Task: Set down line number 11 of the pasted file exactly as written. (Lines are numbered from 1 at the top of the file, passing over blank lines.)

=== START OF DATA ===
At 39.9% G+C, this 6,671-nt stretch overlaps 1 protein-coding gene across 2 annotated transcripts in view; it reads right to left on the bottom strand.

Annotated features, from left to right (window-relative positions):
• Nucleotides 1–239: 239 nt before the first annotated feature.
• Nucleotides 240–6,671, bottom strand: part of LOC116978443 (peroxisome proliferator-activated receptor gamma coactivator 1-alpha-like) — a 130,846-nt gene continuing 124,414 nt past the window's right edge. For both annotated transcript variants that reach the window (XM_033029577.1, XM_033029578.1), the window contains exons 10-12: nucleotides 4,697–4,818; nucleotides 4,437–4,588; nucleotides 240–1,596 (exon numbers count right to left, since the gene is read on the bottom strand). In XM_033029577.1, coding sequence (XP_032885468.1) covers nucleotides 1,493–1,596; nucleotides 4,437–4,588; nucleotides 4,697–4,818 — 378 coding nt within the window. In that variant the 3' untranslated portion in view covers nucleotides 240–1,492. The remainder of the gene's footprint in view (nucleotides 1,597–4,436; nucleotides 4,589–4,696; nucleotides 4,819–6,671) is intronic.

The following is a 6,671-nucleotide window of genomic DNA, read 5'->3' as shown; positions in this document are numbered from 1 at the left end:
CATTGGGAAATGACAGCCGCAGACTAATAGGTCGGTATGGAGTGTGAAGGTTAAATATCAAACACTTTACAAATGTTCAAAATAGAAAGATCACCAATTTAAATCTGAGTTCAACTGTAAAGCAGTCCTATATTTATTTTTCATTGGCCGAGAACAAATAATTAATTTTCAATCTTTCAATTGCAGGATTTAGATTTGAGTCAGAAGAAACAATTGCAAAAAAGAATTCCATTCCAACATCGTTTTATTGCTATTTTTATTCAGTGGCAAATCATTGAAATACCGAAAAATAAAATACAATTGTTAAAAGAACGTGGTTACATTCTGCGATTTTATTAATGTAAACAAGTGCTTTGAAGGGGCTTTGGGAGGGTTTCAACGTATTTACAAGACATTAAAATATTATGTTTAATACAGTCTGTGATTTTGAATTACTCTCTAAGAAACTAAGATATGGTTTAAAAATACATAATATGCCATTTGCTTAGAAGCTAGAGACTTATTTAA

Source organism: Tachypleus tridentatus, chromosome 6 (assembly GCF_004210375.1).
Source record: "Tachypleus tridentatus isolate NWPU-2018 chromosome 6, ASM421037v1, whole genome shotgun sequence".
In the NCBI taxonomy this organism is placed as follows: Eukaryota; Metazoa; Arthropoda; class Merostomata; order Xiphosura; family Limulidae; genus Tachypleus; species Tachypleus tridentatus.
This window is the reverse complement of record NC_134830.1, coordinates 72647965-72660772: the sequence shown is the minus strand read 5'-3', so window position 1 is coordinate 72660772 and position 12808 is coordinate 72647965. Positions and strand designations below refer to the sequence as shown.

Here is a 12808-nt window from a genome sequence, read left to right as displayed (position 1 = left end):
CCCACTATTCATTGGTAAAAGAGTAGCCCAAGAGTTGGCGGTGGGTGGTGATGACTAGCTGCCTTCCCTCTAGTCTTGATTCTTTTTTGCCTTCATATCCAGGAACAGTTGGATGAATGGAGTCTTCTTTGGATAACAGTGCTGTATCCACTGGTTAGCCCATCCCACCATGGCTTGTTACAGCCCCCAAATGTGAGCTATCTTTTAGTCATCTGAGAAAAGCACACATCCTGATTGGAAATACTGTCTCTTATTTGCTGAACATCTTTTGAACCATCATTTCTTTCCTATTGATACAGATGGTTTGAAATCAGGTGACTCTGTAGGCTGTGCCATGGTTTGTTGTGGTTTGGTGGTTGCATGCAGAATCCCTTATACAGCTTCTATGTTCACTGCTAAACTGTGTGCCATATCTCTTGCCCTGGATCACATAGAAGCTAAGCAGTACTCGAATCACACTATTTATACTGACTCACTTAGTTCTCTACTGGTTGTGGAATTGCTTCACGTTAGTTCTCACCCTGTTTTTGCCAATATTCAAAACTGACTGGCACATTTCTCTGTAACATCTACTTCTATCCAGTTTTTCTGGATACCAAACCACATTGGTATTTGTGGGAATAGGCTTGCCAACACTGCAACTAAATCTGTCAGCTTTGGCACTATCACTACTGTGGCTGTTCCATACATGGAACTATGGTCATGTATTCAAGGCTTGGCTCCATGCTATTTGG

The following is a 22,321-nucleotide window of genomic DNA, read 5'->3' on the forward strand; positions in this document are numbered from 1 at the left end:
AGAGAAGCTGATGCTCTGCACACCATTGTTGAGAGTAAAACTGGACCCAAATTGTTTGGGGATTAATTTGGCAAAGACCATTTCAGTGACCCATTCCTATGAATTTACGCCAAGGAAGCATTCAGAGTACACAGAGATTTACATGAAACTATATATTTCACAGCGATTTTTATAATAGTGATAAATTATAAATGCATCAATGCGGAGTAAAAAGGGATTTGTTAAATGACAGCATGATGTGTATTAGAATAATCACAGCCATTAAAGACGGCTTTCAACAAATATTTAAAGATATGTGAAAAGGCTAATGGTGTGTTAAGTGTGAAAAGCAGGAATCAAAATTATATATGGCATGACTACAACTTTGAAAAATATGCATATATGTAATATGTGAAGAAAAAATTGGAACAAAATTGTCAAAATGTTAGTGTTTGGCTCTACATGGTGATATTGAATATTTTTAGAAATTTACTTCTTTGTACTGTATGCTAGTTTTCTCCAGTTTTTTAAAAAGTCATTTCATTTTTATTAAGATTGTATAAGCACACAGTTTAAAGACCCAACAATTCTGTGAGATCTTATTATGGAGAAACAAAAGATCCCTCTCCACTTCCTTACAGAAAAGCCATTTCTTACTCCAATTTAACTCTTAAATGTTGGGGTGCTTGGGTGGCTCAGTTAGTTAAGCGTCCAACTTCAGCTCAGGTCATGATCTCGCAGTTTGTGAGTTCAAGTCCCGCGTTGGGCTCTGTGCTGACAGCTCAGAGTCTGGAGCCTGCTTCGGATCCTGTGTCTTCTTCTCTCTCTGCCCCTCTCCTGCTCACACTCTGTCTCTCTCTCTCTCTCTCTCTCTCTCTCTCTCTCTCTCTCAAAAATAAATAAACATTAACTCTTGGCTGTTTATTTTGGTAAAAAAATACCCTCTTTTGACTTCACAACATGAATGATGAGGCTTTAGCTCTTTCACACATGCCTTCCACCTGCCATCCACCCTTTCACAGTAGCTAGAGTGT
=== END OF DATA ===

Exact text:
Here is a 12808-nt window from a genome sequence, read left to right as displayed (position 1 = left end):